Appellant argues that his guilty plea was involuntary[2] because, when he entered the plea, he was not aware that a conditional-release period would be included in his sentence.  “The requirement that the plea be knowingly and understandingly made is designed to insure that the defendant understands the charges, the rights being waived and the consequences of the guilty plea.”  Brown v. State, 449 N.W.2d 180, 182 (Minn. 1989).  Appellant contends that the passing reference to the conditional-release period that was made during the plea hearing was insufficient to apprise him of all the consequences of his guilty plea. 

            At the plea hearing, the prosecutor said:

I would also state for the record that it will be our position that Minnesota Statute 609.109, Subdivision 2 is applicable here.  That calls for a minimum sentence of three years.


            . . . .


            . . . And there will also be, of course, applicable of Subdivision 7, a conditional-release period for sexual offenders.  But that’s a mandatory circumstance as well.   


Immediately after the prosecutor referred to the conditional-release period, the district court asked appellant if it was his intent to accept the agreement and plead guilty to the amended complaint and whether he understood that the amendment reduced the severity level of the offense.  Appellant answered, “Yes, [y]our honor.”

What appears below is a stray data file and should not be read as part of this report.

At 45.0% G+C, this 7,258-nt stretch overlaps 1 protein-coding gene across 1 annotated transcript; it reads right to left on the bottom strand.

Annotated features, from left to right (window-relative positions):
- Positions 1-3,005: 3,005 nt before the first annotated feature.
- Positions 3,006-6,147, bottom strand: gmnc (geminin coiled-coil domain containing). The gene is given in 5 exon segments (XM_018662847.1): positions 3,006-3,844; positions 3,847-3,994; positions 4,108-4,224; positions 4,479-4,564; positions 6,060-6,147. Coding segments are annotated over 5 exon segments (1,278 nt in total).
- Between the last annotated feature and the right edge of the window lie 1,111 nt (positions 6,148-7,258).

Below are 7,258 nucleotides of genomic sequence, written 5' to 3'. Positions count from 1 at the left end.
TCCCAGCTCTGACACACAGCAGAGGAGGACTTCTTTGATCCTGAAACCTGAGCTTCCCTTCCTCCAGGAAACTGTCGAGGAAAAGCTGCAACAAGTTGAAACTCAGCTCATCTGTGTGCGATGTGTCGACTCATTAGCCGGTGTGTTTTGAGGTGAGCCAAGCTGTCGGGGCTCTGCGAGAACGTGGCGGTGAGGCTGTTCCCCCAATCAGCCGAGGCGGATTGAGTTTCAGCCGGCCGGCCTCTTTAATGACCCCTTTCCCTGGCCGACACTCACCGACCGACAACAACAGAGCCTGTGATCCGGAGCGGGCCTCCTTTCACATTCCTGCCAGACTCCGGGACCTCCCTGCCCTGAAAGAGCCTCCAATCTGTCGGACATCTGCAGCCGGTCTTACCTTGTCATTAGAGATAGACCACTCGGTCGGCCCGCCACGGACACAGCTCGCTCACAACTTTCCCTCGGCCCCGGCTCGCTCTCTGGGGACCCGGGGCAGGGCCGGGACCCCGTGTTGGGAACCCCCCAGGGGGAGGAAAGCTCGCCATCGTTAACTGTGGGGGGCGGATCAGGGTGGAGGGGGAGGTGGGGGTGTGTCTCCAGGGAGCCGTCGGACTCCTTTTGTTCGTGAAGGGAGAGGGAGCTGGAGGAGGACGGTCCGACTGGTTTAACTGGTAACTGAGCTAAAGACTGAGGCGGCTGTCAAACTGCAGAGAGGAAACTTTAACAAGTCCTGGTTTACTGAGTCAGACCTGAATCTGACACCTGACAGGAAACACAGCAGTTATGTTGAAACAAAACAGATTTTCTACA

In State v. Rhodes, the defendant pleaded guilty with the understanding that he would receive a maximum executed sentence of 105 months.  675 N.W.2d 323 (Minn. 2004).  The plea petition did not refer to the mandatory conditional-release term, and the conditional-release term was not discussed at the plea hearing.  Id. The presentence investigation report stated that the defendant was subject to a five-year conditional-release term, and at the sentencing hearing, the state specifically stated to the court that the defendant would be sentenced to a five-year conditional-release term.  Id.   When appellant and his counsel were given an opportunity to speak at the sentencing hearing, neither said anything about the conditional-release term.  Id.  While sentencing the defendant, the district court stated that the defendant was subject to the five-year conditional-release term.  Id.  The court then asked the defendant if there were any questions, and his counsel answered, “No, your honor.”  Id.  Three years later, the defendant petitioned for postconviction relief, requesting that he be allowed to withdraw his guilty plea or that the conditional-release term be reduced, and his petition was denied.  Id.